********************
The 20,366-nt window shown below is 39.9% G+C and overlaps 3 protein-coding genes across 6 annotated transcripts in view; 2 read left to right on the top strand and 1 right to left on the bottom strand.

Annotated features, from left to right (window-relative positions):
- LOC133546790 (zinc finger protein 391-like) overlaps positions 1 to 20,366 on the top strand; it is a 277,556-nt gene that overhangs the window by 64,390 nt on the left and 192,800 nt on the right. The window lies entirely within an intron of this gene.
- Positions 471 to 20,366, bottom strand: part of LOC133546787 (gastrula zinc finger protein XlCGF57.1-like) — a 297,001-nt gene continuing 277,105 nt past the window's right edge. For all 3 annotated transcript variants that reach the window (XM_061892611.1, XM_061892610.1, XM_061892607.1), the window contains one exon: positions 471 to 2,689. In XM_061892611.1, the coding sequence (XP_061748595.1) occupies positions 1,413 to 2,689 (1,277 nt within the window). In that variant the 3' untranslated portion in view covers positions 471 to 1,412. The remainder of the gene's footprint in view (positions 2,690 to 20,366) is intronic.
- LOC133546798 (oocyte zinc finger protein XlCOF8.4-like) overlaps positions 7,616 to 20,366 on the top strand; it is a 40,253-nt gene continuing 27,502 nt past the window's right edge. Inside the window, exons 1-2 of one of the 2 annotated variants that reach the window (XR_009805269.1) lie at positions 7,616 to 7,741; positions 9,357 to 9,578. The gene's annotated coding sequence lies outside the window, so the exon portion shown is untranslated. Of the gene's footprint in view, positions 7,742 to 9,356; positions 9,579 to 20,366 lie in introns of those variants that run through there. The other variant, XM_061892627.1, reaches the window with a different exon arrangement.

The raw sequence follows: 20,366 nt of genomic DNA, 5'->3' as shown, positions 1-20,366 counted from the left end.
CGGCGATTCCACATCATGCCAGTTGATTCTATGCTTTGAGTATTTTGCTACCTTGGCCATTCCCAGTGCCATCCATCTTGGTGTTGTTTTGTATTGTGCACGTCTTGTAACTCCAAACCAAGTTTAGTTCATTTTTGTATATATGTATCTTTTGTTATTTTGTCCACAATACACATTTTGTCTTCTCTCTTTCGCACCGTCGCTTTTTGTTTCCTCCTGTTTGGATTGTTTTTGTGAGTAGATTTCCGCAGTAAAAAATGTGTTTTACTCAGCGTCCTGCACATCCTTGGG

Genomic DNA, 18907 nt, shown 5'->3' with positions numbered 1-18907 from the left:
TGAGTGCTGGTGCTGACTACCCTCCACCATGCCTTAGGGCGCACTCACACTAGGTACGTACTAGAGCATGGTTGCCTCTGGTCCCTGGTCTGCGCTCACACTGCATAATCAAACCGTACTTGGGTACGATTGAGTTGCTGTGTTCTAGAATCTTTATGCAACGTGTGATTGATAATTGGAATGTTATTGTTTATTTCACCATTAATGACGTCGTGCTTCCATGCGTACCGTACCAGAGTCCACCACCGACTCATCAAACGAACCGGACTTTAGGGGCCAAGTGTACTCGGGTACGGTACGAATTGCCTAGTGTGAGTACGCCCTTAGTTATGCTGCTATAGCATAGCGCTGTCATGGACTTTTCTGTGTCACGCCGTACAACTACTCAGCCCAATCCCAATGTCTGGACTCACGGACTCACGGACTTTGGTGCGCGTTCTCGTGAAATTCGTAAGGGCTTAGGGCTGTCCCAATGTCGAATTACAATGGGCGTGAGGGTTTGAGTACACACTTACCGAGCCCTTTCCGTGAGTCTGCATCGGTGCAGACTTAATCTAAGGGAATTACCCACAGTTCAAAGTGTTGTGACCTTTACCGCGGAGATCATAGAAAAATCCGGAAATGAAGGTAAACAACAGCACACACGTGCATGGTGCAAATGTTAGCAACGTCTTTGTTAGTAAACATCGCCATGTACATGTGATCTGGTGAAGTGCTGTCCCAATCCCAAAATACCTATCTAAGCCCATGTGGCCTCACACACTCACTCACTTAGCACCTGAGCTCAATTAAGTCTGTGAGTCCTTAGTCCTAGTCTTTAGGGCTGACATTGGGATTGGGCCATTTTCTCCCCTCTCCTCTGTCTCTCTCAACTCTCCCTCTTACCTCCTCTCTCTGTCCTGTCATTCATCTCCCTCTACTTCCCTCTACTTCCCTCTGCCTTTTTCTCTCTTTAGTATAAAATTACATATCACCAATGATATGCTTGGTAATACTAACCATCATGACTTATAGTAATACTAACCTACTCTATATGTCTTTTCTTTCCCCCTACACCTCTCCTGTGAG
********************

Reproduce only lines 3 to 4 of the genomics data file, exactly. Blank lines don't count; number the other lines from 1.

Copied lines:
- LOC133546790 (zinc finger protein 391-like) overlaps positions 1 to 20,366 on the top strand; it is a 277,556-nt gene that overhangs the window by 64,390 nt on the left and 192,800 nt on the right. The window lies entirely within an intron of this gene.
- Positions 471 to 20,366, bottom strand: part of LOC133546787 (gastrula zinc finger protein XlCGF57.1-like) — a 297,001-nt gene continuing 277,105 nt past the window's right edge. For all 3 annotated transcript variants that reach the window (XM_061892611.1, XM_061892610.1, XM_061892607.1), the window contains one exon: positions 471 to 2,689. In XM_061892611.1, the coding sequence (XP_061748595.1) occupies positions 1,413 to 2,689 (1,277 nt within the window). In that variant the 3' untranslated portion in view covers positions 471 to 1,412. The remainder of the gene's footprint in view (positions 2,690 to 20,366) is intronic.